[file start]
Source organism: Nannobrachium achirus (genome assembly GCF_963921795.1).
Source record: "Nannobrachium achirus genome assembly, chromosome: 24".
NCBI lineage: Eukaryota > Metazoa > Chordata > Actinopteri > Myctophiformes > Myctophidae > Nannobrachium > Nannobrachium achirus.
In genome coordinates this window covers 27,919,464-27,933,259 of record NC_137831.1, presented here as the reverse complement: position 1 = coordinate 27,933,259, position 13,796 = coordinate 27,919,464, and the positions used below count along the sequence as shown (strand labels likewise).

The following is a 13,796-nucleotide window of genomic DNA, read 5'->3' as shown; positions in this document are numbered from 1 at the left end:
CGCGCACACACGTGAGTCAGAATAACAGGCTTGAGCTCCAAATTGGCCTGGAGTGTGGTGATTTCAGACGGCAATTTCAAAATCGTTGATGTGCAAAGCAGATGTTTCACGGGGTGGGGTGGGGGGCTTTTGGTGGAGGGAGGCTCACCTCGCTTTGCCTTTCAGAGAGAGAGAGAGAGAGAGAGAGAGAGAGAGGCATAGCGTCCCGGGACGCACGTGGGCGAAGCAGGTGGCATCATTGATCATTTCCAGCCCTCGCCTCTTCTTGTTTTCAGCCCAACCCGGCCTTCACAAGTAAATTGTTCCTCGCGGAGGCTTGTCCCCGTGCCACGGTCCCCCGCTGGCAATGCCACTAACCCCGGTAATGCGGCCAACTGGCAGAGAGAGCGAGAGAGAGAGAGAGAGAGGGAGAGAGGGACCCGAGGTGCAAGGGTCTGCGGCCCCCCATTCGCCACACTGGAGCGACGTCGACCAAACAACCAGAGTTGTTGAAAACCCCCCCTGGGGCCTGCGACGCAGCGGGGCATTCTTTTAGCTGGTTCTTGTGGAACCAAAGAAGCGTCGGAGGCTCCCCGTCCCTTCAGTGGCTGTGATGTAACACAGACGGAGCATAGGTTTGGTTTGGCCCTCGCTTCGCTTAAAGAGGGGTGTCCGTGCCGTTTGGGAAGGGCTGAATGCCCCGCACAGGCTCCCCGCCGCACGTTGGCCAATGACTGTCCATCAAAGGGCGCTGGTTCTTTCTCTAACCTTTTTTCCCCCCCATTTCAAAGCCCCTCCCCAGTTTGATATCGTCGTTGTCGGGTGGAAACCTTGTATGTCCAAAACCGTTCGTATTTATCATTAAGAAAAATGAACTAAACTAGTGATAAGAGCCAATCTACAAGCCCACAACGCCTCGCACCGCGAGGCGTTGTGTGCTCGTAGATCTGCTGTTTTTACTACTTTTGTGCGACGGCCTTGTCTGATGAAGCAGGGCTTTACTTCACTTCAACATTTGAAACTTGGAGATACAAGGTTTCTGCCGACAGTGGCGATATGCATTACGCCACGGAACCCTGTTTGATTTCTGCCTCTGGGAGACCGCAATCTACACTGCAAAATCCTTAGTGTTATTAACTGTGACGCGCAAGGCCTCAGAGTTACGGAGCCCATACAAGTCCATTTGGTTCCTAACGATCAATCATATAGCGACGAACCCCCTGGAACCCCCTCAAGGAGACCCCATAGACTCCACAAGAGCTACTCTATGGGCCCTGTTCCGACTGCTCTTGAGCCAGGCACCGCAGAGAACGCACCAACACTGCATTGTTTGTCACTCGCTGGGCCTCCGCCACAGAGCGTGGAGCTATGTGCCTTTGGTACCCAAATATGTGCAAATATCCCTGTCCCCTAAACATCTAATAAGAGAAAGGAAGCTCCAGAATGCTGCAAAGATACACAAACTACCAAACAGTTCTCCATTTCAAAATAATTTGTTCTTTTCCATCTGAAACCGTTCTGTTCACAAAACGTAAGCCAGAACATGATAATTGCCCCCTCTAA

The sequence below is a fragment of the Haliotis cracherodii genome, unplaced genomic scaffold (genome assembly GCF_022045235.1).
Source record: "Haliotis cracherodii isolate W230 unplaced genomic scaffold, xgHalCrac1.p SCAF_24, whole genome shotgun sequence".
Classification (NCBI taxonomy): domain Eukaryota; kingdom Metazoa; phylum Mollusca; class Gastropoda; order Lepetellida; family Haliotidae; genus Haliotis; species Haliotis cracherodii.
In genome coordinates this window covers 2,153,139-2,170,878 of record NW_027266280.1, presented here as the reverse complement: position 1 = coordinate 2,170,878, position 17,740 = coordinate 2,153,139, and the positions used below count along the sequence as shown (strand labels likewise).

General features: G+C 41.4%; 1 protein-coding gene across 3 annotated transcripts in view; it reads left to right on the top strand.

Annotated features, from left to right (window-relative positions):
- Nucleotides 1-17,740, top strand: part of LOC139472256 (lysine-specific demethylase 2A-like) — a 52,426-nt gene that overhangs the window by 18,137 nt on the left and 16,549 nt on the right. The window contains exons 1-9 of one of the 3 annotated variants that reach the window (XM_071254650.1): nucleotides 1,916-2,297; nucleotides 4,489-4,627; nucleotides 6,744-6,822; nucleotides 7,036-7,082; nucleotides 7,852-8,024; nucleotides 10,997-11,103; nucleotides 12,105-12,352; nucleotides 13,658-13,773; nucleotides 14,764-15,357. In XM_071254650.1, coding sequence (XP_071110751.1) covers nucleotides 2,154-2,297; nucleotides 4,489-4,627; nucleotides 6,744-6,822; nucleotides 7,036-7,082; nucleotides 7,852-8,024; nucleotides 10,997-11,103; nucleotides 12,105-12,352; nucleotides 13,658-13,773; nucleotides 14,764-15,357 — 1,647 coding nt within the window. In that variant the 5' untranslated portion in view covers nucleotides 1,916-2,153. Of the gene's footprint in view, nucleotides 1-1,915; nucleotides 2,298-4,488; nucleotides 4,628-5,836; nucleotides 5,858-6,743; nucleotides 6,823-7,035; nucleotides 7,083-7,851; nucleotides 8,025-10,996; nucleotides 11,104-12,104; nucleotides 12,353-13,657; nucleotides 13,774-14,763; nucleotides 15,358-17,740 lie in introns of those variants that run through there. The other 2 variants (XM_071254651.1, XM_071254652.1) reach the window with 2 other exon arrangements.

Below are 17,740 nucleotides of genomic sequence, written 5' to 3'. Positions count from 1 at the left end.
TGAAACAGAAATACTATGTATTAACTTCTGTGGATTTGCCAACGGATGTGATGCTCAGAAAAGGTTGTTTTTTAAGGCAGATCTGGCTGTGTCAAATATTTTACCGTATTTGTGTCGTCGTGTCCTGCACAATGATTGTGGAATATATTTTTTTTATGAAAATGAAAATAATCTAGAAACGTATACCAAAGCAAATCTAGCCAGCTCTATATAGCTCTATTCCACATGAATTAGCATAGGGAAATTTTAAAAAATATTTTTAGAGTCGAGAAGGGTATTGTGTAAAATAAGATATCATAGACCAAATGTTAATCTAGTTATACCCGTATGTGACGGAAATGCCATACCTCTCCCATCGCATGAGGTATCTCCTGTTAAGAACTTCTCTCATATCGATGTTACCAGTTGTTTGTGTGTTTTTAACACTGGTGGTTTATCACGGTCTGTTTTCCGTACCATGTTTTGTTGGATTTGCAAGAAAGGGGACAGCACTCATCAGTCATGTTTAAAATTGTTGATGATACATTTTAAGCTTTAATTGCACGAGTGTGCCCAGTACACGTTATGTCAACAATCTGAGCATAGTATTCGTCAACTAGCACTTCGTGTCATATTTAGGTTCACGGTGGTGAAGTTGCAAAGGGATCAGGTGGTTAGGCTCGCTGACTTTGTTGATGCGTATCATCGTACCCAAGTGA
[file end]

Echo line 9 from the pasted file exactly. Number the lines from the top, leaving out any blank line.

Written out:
Classification (NCBI taxonomy): domain Eukaryota; kingdom Metazoa; phylum Mollusca; class Gastropoda; order Lepetellida; family Haliotidae; genus Haliotis; species Haliotis cracherodii.